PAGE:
The demand for women to have reproductive rights, North and South, is one that is gaining mass support. At the present time a woman can only have an abortion if her life is at risk, and in the Republic of Ireland the 8th Amendment of the Constitution enshrines the baby’s life above that of the mother. This is a mediaeval reaction by reactionary forces.
Some two thousand women travel from both parts of Ireland each year to have an abortion in Britain. This is a class issue, as many working-class women cannot afford the money to travel and to pay for a private clinic. Though women’s organisations lead the way in this campaign, the demand to change the law, North and South, is a demand that is now supported by the trade union movement and other progressive forces.
Another human rights issue is related to gay rights. The CPI encourages lesbian and gay groups to see the fight for equality as part of the larger struggle for democracy and socialism; for it is only a complete change in society that can give greater social equality. As an internationalist party, the CPI does not limit these calls to the citizens of the island of Ireland but to all peoples of the earth. All progressive parties and governments should commit themselves to these fundamental human rights.
Massive demonstrations have taken place on all these issues, but we have to know how to harness these forces for a revolutionary change.
Northern Ireland: Since 2007, Sinn Féin have shared power with the Democratic Unionist Party. However, this power-sharing is always of a precarious nature, and the DUP have set down 86 (out of 115) petitions of concern over a five-year period to avoid legislation that they do not support. The DUP have opposed the Irish Language Act and have prevented the enactment of a Bill of Rights. In addition to this they refuse to support legislation that would allow women to have abortion in Northern Ireland. In the Stormont Assembly only the Green Party and People Before Profit support women’s right to free, legal and safe abortion.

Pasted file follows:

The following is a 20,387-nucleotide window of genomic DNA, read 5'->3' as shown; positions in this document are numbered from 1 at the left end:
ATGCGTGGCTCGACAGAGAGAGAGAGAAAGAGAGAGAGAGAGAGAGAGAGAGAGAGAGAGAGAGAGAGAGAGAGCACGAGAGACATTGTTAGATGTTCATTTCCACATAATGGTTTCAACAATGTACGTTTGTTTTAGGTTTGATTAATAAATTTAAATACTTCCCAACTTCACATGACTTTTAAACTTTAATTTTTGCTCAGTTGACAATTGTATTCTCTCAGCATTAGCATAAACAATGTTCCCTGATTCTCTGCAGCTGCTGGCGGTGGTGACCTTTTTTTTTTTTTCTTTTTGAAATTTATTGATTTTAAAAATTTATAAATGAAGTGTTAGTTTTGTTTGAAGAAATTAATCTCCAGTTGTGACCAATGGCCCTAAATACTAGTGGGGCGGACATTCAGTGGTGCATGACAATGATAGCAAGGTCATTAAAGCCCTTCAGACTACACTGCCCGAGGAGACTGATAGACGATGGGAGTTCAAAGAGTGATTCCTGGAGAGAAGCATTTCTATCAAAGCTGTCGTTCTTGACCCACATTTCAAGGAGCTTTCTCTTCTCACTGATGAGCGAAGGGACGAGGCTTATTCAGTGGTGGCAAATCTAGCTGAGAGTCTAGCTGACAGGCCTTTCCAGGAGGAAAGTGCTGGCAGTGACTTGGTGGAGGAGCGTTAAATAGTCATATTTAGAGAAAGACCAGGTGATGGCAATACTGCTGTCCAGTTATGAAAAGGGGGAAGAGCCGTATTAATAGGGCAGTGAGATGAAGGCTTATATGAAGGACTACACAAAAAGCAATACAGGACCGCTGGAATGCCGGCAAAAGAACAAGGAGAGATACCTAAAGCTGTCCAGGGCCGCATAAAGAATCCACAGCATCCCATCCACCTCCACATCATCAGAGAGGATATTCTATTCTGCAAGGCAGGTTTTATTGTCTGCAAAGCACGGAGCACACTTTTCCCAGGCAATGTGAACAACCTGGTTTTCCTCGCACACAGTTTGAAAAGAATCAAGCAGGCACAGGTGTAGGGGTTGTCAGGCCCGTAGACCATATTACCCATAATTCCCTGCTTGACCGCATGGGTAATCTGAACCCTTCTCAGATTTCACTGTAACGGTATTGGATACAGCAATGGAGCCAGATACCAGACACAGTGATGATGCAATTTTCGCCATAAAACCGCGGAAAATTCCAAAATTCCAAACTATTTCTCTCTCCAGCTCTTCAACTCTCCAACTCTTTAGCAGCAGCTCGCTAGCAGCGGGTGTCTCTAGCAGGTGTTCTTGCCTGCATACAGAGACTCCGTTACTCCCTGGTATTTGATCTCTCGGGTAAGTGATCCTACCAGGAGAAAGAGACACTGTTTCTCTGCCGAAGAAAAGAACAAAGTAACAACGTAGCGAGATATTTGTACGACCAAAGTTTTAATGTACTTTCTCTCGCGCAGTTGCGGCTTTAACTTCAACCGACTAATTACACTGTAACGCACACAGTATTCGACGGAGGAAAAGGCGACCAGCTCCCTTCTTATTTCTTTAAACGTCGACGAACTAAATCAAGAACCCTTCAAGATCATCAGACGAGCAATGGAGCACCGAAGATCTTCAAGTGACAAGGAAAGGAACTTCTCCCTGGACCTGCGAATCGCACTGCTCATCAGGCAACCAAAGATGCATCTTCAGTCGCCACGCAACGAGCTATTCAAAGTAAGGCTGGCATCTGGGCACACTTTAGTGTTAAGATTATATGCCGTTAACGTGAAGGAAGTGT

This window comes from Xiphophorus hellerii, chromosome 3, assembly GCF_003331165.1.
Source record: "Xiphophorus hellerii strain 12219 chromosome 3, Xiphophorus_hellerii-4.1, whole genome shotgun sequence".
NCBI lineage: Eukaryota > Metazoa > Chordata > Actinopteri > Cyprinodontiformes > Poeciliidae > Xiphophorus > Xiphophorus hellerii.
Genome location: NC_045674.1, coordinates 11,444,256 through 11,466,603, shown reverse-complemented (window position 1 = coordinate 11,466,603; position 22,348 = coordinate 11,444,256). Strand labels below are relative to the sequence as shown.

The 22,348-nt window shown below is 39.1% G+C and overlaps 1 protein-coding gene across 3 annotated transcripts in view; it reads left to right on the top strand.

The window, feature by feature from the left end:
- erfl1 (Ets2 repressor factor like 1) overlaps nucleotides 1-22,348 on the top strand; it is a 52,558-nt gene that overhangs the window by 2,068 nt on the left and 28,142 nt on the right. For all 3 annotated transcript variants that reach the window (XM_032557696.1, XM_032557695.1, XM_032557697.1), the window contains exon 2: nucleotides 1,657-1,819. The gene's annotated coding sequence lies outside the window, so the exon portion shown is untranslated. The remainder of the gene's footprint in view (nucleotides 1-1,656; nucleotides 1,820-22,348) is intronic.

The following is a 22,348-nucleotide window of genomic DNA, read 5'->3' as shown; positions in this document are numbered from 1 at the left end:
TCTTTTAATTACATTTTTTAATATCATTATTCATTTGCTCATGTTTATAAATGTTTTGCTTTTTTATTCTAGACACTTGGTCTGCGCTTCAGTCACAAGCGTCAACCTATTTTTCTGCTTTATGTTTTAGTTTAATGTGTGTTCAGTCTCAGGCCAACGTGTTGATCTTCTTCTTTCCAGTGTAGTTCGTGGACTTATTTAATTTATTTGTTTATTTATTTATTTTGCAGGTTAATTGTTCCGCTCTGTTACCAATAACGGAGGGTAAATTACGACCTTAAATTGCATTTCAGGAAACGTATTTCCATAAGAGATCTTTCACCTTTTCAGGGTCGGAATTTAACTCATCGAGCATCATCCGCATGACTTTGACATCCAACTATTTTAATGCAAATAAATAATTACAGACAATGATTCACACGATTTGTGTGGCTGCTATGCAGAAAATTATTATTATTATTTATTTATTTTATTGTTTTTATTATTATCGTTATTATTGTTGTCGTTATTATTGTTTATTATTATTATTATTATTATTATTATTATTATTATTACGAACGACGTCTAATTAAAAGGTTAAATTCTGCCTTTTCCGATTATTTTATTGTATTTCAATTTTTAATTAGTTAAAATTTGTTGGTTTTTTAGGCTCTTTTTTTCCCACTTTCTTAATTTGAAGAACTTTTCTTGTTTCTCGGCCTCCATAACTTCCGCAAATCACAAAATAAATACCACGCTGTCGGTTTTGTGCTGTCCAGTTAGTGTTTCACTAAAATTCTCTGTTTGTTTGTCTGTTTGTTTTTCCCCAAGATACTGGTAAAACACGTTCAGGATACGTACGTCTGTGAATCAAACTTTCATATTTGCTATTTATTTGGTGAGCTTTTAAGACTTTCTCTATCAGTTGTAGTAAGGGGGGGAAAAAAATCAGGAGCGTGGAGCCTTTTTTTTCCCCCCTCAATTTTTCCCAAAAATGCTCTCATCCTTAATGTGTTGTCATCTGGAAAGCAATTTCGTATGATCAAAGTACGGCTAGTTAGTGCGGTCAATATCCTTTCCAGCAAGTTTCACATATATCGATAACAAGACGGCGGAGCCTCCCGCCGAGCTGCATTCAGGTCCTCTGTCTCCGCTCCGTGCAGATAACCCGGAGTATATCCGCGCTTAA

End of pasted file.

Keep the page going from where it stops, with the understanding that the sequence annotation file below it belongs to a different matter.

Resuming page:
The British referendum to leave the European Union (Brexit) produced a particular reaction in Ireland, especially the North, where the trade union and labour movement was opposed to leaving the European Union and where the Communist Party and other left forces were categorised as racist and grouped together with the right-wing forces. Whilst Sinn Féin is described as a “left party” by some, their recent policies have exposed a major difficulty in their understanding of the imperialist nature of the European Union. Sinn Féin’s stated objective of building a broad coalition across civil society, including trade unions, women’s group and community organisations, to oppose austerity measures leads to a direct confrontation with the European institutions.
In conclusion: How do we revitalise our struggle? How do we win people away from reactionary politics and for a complete change in the system? We have to rebuild the revolutionary movements in our countries, and consolidate national independence, and we have to continue to restore international solidarity. It is essential to be with communists throughout the world to share our experiences and to strengthen our struggle and, more importantly, to decide new actions and new ideas in the fight for a different, better world.
Finally, I want to pay tribute to the Communist Party of the Russian Federation and express our gratitude to all those comrades responsible for the hospitality and work that has gone into this gathering. It is truly a privilege to be here on this historic occasion. Long live the world communist movement! Long live the fight for world peace and socialism!